Director Richard Shenkman’s “Mischief Night” isn’t exactly the most original horror films ever made. It garners elements of “Ils Them” and “The Strangers” with a dash of “Scream.” And let’s face it, we’ve seen a ton of movies about blind women being tormented by someone in their house, the best of which was “Wait Until Dark.” But what the director does with the film is entertaining and often times very compelling, and that’s mostly thanks to the very powerful performance by actress Noell Coet who lends the film’s heroine strength, wit, and a fierce independence that becomes her saving grace.
Set on the night before Halloween, we meet young Emily, a girl still reeling from the horrible car crash that took her mother when she was a kid. The trauma of the death was so horrific she was stricken blind and is faced with a therapist insistent on trying to break her psychological trauma to restore her sight. Emily is anxious to be alone for the night in her new home, as her widowed father goes on his first date in years. When she prepares for a night of peace and calm, she realizes she’s being terrorized by a masked killer tormenting her and taking advantage of the lack of her sight. While the premise is simplistic, “Mischief Night” works because of its respectable sense of tension and atmosphere.
Many of the scenes will inspire audiences to clench here and there as Shenkman is able to derive a lot of cringe inducing moments based around Emily’s lack of sight. One scene in particular has her hanging over a shattered fruit bowl as she attempts to shut off a smoke detector. Coet’s performance is great considering the character could have easily been overplayed and incredibly over the top. Coet knows how to display incredible restraint and demonstrates some fine delivery in her struggle with her villain, as she tries to stay alive amidst this vicious killer. Shenkman is very clever about never turning Emily in to a victim, but also never exaggerating her ability to think on her toes. Much of what she endures is terrifying, and she’s able to gather her bearings and use what’s at her disposal to help keep the killer at bay. Though we know how Emily’s fate will play out, writer Shenkman delivers it in a way that’s logical and allows us to keep rooting for Emily.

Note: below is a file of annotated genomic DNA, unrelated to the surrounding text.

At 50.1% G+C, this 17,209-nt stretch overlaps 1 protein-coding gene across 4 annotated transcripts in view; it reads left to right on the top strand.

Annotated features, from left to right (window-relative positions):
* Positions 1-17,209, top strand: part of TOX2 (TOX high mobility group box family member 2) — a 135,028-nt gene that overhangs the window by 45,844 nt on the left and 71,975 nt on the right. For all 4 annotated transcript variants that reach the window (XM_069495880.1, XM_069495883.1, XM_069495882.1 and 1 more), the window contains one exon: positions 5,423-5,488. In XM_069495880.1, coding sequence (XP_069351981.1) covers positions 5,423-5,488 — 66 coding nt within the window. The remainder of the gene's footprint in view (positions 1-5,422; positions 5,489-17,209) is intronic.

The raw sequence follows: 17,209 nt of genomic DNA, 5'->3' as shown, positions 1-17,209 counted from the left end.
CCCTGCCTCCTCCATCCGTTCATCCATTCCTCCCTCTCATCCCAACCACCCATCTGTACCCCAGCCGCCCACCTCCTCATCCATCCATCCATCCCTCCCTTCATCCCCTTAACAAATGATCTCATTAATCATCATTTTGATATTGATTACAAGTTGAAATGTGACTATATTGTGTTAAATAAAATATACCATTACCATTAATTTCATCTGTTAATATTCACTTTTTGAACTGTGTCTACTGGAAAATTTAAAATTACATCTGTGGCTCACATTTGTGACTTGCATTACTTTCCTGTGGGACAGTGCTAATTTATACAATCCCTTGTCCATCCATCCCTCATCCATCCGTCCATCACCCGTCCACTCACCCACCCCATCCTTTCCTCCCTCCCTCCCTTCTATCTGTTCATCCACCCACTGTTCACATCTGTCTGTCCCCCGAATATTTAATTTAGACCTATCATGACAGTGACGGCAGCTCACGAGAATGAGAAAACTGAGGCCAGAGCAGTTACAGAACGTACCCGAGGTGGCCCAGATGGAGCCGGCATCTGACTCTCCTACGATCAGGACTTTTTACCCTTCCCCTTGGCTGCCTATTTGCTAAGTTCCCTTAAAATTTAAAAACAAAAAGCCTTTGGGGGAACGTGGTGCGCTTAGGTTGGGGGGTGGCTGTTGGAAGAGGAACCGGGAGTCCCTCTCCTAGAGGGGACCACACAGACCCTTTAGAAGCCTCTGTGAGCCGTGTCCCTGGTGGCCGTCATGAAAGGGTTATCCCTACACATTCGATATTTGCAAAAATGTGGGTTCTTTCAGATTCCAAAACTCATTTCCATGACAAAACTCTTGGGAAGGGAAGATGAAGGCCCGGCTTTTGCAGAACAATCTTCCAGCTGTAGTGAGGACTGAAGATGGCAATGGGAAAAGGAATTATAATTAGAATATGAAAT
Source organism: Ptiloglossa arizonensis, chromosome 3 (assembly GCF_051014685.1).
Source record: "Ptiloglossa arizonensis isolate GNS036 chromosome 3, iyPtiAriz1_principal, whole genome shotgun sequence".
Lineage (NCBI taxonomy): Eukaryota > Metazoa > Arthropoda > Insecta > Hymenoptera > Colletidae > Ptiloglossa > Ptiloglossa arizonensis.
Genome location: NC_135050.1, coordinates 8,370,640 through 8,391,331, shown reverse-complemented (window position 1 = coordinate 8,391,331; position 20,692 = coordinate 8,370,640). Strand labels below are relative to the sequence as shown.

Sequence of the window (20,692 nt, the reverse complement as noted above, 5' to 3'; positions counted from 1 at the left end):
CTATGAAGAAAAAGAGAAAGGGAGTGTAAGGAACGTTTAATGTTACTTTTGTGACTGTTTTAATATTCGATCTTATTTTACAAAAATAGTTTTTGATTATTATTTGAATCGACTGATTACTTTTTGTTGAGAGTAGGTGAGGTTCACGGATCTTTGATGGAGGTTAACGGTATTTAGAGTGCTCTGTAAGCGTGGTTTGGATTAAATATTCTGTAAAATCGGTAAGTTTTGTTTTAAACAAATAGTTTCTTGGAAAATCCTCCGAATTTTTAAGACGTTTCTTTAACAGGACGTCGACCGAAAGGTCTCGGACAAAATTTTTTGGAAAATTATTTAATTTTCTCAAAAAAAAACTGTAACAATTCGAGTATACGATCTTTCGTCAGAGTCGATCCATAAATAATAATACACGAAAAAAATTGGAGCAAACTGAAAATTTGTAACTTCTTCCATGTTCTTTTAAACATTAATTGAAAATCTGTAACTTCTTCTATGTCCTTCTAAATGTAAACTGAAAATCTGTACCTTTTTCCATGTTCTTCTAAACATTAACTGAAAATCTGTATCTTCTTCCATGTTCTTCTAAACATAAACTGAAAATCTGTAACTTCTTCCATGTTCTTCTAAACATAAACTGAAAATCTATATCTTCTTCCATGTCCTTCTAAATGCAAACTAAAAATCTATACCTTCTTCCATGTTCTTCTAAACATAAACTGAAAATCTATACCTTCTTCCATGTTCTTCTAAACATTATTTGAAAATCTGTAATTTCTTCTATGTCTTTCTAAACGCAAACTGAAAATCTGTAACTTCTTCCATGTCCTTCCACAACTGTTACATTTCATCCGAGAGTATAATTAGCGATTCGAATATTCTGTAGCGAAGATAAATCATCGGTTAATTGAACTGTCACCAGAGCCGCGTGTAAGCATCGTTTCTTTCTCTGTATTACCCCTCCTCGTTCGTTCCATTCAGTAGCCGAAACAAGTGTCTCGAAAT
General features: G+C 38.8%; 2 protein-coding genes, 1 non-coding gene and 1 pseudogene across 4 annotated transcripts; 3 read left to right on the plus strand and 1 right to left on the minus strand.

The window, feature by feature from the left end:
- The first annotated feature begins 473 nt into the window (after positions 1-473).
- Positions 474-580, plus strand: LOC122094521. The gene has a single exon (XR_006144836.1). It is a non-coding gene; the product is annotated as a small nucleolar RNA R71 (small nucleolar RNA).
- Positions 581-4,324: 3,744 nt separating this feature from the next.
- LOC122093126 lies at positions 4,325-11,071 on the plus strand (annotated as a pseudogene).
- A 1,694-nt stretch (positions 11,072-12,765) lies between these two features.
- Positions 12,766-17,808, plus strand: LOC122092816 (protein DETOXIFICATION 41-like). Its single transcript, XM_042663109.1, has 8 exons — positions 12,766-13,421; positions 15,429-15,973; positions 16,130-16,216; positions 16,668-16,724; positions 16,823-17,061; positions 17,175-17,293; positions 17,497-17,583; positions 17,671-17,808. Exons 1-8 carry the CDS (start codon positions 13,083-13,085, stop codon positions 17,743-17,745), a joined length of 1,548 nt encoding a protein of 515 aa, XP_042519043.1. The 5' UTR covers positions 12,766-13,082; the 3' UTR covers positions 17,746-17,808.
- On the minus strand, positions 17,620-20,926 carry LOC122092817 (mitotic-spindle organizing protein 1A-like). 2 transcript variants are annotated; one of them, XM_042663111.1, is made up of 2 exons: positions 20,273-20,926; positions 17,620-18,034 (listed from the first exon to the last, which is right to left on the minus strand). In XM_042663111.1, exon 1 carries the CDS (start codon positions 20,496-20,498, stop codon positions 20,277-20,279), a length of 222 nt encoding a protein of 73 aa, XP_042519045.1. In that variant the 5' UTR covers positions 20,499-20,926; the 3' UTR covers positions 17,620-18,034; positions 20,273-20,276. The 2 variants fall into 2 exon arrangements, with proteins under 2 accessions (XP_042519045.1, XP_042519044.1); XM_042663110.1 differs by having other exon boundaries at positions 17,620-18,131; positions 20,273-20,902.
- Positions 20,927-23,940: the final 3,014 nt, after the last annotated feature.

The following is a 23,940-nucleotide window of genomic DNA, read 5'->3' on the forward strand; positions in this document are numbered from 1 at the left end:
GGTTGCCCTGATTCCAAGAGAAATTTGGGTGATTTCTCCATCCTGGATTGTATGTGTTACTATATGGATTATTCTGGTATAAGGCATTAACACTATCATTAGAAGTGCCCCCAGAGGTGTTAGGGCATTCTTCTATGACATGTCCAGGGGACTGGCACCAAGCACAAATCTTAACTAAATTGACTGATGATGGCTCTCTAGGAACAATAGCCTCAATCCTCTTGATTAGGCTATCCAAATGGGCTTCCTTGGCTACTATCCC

She’s stuck in a corner and yet still manages to come out fighting, and Coet is able to make even the character’s flaws pretty damn admirable. That said, Shenkman seems to run out of ideas mid-way and begins adding a lot of unnecessary moments that felt like padding, including upping the body count, and a misdirection that was painfully predictable. Those flaws however don’t stifle what is a very strong and entertaining horror film that manages to derive really memorable turns from its small cast. Surely it won’t win awards for originality, but it takes a pretty old idea and transforms it in to a very entertaining stalk and slash horror film worth watching. I really hope we get to see more from Noell Coet in the future.
The DVD release for “Mischief Night” comes with a Behind the Scenes segment that director Shenkman asks audiences to watch after the film. It’s an interesting look at the creative process involved with the script and directing the film.